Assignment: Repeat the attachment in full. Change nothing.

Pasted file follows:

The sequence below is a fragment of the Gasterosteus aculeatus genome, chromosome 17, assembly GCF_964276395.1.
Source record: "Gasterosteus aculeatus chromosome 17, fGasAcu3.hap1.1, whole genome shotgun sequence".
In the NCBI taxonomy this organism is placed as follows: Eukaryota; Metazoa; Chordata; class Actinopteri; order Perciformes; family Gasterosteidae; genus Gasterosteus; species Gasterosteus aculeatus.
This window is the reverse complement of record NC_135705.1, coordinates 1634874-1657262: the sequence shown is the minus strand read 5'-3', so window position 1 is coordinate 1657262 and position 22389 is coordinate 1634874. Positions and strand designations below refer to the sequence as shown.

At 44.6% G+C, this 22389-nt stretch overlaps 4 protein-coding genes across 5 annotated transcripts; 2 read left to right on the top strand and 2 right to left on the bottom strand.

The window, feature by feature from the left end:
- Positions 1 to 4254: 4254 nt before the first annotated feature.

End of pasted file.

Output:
The sequence below is a fragment of the Gasterosteus aculeatus genome, chromosome 17, assembly GCF_964276395.1.
Source record: "Gasterosteus aculeatus chromosome 17, fGasAcu3.hap1.1, whole genome shotgun sequence".
In the NCBI taxonomy this organism is placed as follows: Eukaryota; Metazoa; Chordata; class Actinopteri; order Perciformes; family Gasterosteidae; genus Gasterosteus; species Gasterosteus aculeatus.
This window is the reverse complement of record NC_135705.1, coordinates 1634874-1657262: the sequence shown is the minus strand read 5'-3', so window position 1 is coordinate 1657262 and position 22389 is coordinate 1634874. Positions and strand designations below refer to the sequence as shown.

At 44.6% G+C, this 22389-nt stretch overlaps 4 protein-coding genes across 5 annotated transcripts; 2 read left to right on the top strand and 2 right to left on the bottom strand.

The window, feature by feature from the left end:
- Positions 1 to 4254: 4254 nt before the first annotated feature.